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The Hangover Part III

Movie Review


Published May 29, 2013 at 10:25 a.m.

The wolves have packed it in, and you know who I feel sorry for? (Anyone who coughed up 10 bucks for a ticket to this fecal threequel has my deepest condolences, it goes without saying.) I pity poor Justin Bartha, the actor who played the chronically missing-in-action Doug. He’s the one lead in this phenomenally lucrative series who somehow failed to leverage his participation into superstardom.

He’s the Ringo of the foursome. No, that’s not fair to Ringo; Bartha’s more like the comedy equivalent of Pete Best. You’ve got to be cursed, have really lousy karma or just be staggeringly unlucky to come out the other end of something as massive as The Hangover trilogy with your career the size it was when you went in. The film fates have never been kind to Bartha. Guess what movie provided his first major role? Gigli! He never had a chance.

Meanwhile Bradley Cooper, Ed Helms and Zach Galifianakis have become household names since the first installment broke all box-office records for an R-rated comedy back in 2009. In the case of Galifianakis, he’s a household name most people are now even capable of pronouncing, and that’s saying something.

Well, Alan (Z.G.), Phil (B.C.), Stu (E.H.) and Doug (Does it matter?) have shared their last adventure, and, believe me, nothing in The Hangover Part III is likely to etch Bartha — or any of his castmates — into your memory an iota more than he already is. This is one forgettable finale.

Todd Phillips is a paradox among Hollywood directors in that you never know whether his next product will be pure genius or complete crap. He’s made two immortal comedies — Old School (2003) and The Hangover; a documentary about Phish (2000’s Bittersweet Motel); and a number of less-than-memorable road-trip pictures such as Due Date (2010) and, well, Road Trip (2000); in addition to a pair of stunningly unnecessary remakes — Starsky & Hutch (2004) and School for Scoundrels (2006). I’ve yet to encounter a single human being who’s seen the latter. For that matter, anyone who knows someone who has.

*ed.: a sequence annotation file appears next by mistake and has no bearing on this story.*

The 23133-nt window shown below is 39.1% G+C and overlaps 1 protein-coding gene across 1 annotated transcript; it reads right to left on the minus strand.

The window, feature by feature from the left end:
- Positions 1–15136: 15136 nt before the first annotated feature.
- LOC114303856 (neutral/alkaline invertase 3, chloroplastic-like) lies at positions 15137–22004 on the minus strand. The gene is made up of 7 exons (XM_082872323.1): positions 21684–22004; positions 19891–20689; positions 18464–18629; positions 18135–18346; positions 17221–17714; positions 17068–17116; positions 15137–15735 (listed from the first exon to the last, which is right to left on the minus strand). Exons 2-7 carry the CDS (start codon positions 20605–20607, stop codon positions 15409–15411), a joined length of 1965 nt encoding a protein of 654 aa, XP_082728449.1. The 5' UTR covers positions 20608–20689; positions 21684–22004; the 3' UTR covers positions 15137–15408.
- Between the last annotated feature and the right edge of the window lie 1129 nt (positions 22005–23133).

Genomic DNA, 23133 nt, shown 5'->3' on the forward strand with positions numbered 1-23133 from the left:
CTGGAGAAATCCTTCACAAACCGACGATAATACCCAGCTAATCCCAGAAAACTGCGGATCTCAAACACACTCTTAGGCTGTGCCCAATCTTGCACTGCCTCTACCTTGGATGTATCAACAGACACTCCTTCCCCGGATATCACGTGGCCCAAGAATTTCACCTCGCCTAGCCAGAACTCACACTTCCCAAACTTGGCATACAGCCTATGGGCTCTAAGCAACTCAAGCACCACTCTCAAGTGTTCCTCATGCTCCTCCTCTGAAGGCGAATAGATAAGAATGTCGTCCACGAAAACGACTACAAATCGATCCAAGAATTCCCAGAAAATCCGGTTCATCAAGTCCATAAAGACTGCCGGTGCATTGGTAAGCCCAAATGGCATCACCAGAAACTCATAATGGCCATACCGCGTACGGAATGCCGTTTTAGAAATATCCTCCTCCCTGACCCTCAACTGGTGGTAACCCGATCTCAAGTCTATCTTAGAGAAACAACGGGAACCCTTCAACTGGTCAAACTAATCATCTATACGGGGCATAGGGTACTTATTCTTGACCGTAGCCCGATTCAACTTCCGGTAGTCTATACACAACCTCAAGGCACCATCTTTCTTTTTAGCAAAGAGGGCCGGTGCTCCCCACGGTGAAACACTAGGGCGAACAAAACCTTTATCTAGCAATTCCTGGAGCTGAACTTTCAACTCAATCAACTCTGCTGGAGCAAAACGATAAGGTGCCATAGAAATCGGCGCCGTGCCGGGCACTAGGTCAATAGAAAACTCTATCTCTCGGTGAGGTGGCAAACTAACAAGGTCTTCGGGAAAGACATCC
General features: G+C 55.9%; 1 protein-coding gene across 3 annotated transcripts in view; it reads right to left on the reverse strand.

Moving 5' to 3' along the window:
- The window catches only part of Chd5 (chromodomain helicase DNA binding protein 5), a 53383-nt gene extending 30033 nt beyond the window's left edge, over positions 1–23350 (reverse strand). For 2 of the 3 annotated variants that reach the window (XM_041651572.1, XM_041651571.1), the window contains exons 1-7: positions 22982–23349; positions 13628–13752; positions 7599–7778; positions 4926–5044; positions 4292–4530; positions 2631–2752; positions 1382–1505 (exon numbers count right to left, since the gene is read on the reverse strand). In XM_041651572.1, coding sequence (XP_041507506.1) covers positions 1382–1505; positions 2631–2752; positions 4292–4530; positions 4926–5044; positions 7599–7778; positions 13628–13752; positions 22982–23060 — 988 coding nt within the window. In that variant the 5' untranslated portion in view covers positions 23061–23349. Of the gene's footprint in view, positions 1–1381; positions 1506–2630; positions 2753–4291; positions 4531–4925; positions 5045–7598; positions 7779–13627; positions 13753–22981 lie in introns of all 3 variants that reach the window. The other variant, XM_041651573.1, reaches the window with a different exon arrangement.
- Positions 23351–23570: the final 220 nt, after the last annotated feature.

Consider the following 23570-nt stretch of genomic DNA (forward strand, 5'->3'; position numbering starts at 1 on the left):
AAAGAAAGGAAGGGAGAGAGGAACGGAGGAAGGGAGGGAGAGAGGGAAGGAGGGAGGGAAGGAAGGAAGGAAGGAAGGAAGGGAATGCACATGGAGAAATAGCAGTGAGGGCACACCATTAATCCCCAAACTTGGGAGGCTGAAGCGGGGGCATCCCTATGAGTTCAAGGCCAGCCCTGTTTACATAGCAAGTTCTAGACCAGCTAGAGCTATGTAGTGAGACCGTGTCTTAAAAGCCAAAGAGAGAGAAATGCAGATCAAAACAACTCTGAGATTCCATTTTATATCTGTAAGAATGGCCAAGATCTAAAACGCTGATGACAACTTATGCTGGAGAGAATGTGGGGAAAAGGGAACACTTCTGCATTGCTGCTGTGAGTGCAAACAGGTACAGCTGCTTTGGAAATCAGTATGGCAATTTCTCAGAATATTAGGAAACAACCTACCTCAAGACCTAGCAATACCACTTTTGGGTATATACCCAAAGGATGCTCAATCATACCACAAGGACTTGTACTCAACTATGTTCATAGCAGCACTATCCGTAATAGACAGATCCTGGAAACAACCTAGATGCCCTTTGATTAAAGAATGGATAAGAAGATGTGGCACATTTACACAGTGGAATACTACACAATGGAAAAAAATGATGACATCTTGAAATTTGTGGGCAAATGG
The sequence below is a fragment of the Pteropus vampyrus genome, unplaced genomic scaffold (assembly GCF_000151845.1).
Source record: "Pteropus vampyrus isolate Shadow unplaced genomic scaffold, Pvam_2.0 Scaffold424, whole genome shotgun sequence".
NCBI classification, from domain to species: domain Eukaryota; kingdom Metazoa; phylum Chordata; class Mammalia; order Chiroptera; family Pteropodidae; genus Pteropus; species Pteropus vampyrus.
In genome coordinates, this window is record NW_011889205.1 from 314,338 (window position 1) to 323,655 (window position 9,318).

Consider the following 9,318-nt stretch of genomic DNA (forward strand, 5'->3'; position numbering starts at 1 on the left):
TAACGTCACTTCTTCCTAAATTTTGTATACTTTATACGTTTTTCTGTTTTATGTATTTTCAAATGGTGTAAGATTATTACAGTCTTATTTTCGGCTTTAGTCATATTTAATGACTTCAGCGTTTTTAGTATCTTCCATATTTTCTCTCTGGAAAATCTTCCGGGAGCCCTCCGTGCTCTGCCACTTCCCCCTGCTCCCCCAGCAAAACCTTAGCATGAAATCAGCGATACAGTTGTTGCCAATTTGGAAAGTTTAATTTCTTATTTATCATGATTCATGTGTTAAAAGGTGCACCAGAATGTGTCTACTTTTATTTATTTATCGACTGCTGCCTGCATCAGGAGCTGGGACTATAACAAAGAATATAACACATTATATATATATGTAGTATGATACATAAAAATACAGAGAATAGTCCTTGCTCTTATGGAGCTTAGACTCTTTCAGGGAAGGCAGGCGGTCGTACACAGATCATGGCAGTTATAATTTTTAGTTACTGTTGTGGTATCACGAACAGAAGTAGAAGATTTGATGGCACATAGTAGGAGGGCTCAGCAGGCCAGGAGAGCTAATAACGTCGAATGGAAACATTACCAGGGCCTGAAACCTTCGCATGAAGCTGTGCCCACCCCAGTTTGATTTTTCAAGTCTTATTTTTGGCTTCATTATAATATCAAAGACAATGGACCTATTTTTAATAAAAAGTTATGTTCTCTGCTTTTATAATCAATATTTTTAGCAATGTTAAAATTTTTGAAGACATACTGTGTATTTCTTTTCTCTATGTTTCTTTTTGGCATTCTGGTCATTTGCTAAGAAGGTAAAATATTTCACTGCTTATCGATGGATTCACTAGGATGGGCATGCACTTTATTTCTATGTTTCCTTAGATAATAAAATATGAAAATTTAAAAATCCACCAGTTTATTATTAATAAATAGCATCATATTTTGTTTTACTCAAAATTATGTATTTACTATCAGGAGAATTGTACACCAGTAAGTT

On the other hand, everybody in the world saw The Hangover Part II. It grossed $582 million globally. The only problem was, everybody in the world hated it. Phillips alienated the franchise’s base with his lazy recycling of the first film’s story elements and rewind structure. So the question was never “Will there be a third and final chapter?” — no matter what, the money would be too good to leave on the table. Rather, it was “Will the director redeem himself by making the third in the series as brilliantly and originally unhinged as the first?” It is with considerable amazement that I report the answer is a resounding “not even close.” The third Hangover, unbelievably, sucks even more than the second.

Sure, the filmmaker went out of his way to dispense with the step-retracing premise of the previous installments. The bugaboo is that he and cowriter Craig Mazin also dispense almost entirely with the laughs. I won’t bore you with plot details. Suffice it to say, forces conspire to minimize Bartha’s on-screen time once more and send the balance of the Wolf Pack on the road again in search of the Chinese gangster Mr. Chow (Ken Jeong). Long story. And not a particularly riveting one.

Here’s all you really need to know about how badly Part III blows: Its creators accomplished the theoretically impossible. They found a way to put Melissa McCarthy in front of a camera and keep her from being funny. The actress has a cameo as the owner of a Vegas pawnshop. Yawn shop is more like it. It’s a sight I’m not at all happy I saw.

Like pretty much every other minute of the movie.